I want to be able to write something funny about a Texan’s first real blizzard but it’s not my first real blizzard, so I’m going to write about my first real New England blizzard because people here are hilarious and wonderful.
First, let me say that people here are as obsessed with the weather as they are in Texas. They glue themselves to the TV, Internet and radio every time something interesting or dangerous is in the forecast because people here have a very “I was there” attitude. When Sandy came through, everyone was talking about Bob and when “Nemo” was forecast (I am against naming winter storms, btw), they were all talking about the blizzard of ’78 and while we might not have broken that record, we got a respectable 26-28 inches at my house.
Which brings me to shoveling. Shoveling is a grim reality that everyone has to face and no one gets out of it. It’s like picking up after a tornado. The only difference is that here, you can help your neighbor with the task but you don’t ask to borrow your neighbor’s snow blower. That would be like asking a Texan, “How big is your ranch?” It just isn’t done. So you can look ruefully across the street at the beautiful work being done in the neighboring driveway but it won’t do you any good, so get back to work and start watching the sales for your own snow blower.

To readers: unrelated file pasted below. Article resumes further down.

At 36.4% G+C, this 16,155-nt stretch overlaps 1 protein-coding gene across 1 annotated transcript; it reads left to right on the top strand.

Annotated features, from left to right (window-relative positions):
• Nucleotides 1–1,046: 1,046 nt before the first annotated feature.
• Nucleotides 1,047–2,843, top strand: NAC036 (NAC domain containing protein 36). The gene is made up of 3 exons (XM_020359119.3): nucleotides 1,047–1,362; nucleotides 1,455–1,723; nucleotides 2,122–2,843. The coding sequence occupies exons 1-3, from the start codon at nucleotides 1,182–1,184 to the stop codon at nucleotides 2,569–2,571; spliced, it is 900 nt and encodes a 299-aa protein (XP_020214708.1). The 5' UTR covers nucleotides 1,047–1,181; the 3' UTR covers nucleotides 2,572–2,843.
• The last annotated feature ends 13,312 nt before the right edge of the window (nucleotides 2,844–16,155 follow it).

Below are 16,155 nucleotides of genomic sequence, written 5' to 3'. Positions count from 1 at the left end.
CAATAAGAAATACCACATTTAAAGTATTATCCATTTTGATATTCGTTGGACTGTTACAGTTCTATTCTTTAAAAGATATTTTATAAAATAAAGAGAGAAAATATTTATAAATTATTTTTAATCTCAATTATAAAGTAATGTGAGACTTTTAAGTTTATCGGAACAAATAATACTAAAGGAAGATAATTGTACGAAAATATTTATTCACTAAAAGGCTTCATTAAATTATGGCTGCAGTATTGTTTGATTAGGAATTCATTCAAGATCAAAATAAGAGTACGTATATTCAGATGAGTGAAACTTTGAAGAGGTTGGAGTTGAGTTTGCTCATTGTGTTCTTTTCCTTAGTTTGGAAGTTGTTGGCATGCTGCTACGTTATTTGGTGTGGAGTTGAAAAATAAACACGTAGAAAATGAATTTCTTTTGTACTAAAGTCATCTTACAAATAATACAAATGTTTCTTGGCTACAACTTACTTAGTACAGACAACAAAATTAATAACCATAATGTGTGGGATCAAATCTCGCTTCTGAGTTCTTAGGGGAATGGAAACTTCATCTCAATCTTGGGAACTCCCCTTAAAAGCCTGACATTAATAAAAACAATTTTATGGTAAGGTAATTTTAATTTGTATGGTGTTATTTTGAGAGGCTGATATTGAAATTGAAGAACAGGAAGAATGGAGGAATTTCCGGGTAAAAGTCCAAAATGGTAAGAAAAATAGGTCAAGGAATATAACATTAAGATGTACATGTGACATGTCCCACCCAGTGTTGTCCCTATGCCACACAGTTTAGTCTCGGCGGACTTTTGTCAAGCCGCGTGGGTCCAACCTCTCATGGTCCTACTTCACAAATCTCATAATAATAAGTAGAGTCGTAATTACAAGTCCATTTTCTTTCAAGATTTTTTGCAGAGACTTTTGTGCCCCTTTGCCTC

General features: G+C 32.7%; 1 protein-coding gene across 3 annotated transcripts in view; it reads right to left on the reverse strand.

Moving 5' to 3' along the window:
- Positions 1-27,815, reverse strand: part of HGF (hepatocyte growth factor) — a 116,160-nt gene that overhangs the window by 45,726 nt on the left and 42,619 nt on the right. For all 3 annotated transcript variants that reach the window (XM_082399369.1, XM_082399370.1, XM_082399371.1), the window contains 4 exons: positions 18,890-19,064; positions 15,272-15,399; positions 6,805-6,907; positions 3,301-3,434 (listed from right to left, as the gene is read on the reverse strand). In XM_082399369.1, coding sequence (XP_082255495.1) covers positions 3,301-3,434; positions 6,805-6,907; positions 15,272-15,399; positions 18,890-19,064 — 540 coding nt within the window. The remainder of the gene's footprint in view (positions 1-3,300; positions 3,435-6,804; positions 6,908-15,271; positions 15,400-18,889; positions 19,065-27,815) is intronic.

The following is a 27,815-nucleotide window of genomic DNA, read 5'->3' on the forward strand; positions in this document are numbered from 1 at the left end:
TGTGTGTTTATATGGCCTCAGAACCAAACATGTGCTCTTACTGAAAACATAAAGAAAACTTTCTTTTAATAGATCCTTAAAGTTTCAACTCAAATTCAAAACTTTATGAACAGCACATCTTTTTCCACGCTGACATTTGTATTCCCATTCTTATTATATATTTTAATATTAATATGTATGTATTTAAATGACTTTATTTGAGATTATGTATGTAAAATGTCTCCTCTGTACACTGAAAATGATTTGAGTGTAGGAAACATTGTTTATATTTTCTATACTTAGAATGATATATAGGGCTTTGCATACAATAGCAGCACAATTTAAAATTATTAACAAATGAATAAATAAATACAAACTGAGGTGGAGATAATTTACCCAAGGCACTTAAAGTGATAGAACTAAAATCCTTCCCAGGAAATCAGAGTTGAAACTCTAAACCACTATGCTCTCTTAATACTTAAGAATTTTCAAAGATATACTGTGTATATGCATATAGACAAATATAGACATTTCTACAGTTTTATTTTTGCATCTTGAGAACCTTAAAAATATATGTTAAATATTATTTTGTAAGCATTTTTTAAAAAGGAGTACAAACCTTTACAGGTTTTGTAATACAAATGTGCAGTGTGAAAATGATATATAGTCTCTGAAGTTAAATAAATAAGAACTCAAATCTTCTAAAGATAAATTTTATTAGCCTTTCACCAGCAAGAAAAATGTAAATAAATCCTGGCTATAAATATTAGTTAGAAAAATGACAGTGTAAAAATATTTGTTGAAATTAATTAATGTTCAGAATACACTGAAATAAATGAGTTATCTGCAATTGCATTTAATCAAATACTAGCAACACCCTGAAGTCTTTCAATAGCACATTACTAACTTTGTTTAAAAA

The other thing that happens is that as soon as the governor imposes a state-wide travel ban, people come out of the woodwork crying about how this is a violation of their rights. I’m sorry, Dunkin Donuts is closed and the Celtics game will probably be postponed because there is a state-wide travel ban!
Now that the shoveling is done and most of the streets are passable, it’s time to get back to the day to day. But wait, why are all you people walking in the street?! The sidewalks are clear but most of the roads are still down to one lane because of the giant piles of snow created by the plows. Why are aren’t you on the sidewalk? I don’t understand.
And lastly, snow is only pretty for one day. Then it’s dis-gus-ting.